Optional – Blanch or Add Lemon Juice/Citric Acid

To help retain color and flavor, you can blanch halved or sliced tomatoes for 30 seconds, then chill them in ice water. Alternatively, add 2 tablespoons of lemon juice or 1/4 teaspoon citric acid per quart of tomatoes.

Optional – Add Herbs and Spices

Consider mixing in some fresh herbs, garlic, or spices like Italian seasoning before freezing. This infuses extra flavor into the tomatoes.

Frozen Tomato Storage Tips

Follow these guidelines for how to store frozen tomatoes properly:

  • Keep tomatoes frozen at 0°F or colder. A freezer chest is ideal.
  • If storing in the freezer compartment of a refrigerator, use within 3–4 months for best quality.
  • Place bags or containers towards the back of the freezer, where the temperature stays most constant.
  • Avoid letting frozen tomatoes thaw and then re-freeze. This causes a big loss of texture and flavor.
  • Always label packages with the date and tomato variety. Use the oldest ones first.
  • If tomatoes accidentally begin to thaw, use them immediately in cooking. Do not refreeze.

How to Use Frozen Tomatoes

Frozen tomatoes can be used in place of fresh tomatoes in many recipes, including:

  • Soups, stews, and chilis—just throw them in frozen!
  • Sauces and salsas: allow them to thaw first for easier blending.
  • Casseroles and bakes like lasagna—no need to thaw, just add straight to the dish.
  • Sandwiches and wraps: thaw slices first.
  • Topping for salads and pizzas: thaw cherry tomatoes slightly first.
  • Omelets, scrambled eggs, and quiches—stir in frozen diced tomatoes.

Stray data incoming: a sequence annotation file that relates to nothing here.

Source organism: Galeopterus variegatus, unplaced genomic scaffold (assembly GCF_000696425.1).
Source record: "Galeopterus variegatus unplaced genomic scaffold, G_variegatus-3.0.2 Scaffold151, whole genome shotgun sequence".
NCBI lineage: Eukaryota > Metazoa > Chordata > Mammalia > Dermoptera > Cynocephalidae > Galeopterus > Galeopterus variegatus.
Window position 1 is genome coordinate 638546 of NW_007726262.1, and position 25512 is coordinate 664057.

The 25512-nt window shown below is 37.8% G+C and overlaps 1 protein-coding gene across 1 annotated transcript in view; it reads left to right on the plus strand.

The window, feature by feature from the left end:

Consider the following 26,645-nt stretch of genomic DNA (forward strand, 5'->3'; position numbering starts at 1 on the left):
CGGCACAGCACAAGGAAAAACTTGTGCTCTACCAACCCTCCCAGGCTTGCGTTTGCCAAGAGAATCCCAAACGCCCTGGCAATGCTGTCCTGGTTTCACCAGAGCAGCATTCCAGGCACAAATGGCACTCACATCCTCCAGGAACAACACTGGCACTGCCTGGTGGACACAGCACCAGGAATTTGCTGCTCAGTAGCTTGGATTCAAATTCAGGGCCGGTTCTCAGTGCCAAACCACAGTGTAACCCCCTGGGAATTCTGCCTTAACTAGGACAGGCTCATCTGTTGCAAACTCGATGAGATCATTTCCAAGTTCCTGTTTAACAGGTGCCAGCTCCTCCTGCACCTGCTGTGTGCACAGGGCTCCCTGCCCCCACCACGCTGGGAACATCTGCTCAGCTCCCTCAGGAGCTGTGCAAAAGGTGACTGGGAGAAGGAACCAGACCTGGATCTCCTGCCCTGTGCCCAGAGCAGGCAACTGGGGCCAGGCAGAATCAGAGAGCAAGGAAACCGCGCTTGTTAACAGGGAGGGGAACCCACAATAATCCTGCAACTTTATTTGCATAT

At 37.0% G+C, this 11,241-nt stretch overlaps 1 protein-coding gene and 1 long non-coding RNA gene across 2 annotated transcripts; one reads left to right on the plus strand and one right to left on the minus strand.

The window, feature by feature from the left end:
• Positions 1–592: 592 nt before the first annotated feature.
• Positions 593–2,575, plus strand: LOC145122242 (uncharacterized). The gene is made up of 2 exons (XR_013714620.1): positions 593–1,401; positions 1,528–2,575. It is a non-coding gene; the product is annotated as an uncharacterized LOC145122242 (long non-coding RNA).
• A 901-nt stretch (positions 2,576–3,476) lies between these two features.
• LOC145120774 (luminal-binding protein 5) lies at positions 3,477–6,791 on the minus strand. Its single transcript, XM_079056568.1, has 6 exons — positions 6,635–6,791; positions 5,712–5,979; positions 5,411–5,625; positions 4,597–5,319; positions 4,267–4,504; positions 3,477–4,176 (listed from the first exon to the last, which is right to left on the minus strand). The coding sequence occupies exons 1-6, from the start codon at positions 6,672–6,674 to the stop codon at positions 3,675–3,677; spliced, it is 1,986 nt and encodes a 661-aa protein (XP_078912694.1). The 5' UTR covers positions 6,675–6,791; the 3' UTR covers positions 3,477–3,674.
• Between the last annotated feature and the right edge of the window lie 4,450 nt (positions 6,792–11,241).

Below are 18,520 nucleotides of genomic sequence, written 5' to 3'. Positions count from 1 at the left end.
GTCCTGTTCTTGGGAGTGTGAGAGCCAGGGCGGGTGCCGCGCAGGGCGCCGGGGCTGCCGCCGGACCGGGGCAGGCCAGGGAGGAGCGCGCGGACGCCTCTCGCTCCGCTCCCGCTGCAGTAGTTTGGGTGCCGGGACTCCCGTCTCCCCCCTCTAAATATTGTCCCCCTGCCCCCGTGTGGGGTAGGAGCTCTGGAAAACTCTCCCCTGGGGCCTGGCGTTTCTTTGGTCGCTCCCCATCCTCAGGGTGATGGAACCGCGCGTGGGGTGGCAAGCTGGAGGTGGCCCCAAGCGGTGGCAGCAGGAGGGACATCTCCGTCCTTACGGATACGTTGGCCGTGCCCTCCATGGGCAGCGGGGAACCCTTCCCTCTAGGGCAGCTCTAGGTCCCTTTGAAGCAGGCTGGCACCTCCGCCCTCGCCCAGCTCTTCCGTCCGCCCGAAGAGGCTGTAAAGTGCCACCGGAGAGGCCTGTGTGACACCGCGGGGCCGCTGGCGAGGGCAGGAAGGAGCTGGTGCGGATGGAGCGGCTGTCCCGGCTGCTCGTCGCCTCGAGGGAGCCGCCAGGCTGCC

• Smoothies: drop in a few frozen whole cherry tomatoes.

Frozen tomatoes are best used for cooking rather than eating raw. Always thaw tomatoes overnight in the fridge or quickly under cool running water before using them in salads, bruschetta, etc.

Common Questions about Freezing Tomatoes

How long do frozen tomatoes last?

In a chest freezer at 0°F, frozen tomatoes will keep for 10–12 months. In a refrigerator or freezer, they stay good for 3–4 months. Blanching tomatoes before freezing extends their shelf life.

Do you have to blanch tomatoes before freezing?

It is not mandatory, but blanching does help tomatoes retain more flavor, texture, color, and nutrients during freezing.

Can tomatoes be frozen raw?

Yes, it is absolutely fine to freeze tomatoes without cooking them first. Simply wash, dry, slice or dice, spread out on trays, freeze, then transfer to bags or containers.

Can you freeze tomato paste, sauce, or canned tomatoes?

Pre-made tomato products like canned crushed tomatoes, puree, or paste generally contain added ingredients and have been heat-processed for shelf stability, so they do not require additional freezing. But you can freeze leftover homemade sauce or salsa.

What is the best way to thaw frozen tomatoes?

The best method is to place frozen tomatoes in the refrigerator overnight. Microwaving causes texture to suffer. If short on time, place tomato pieces in a colander and run under cool water to quickly thaw.

Can I freeze tomato juice or tomato soup?

Yes, tomato juice and soup freeze well for 3–6 months. Leave room for expansion, and do not dilute tomato juice before freezing. Defrost and stir the tomato soup before reheating.

Can you freeze and save tomato paste?

Absolutely! Leftover homemade tomato paste freezes beautifully for 4-6 months. Just portion it out in ice cube trays, freezer bags, or containers with 1-inch headspace before freezing. Thaw the needed amounts in the fridge overnight.

Freezing tomatoes is an easy, budget-friendly way to enjoy fresh-tasting tomatoes all year. Follow these tips to properly freeze different types of tomatoes and incorporate them into your favorite recipes anytime with excellent results.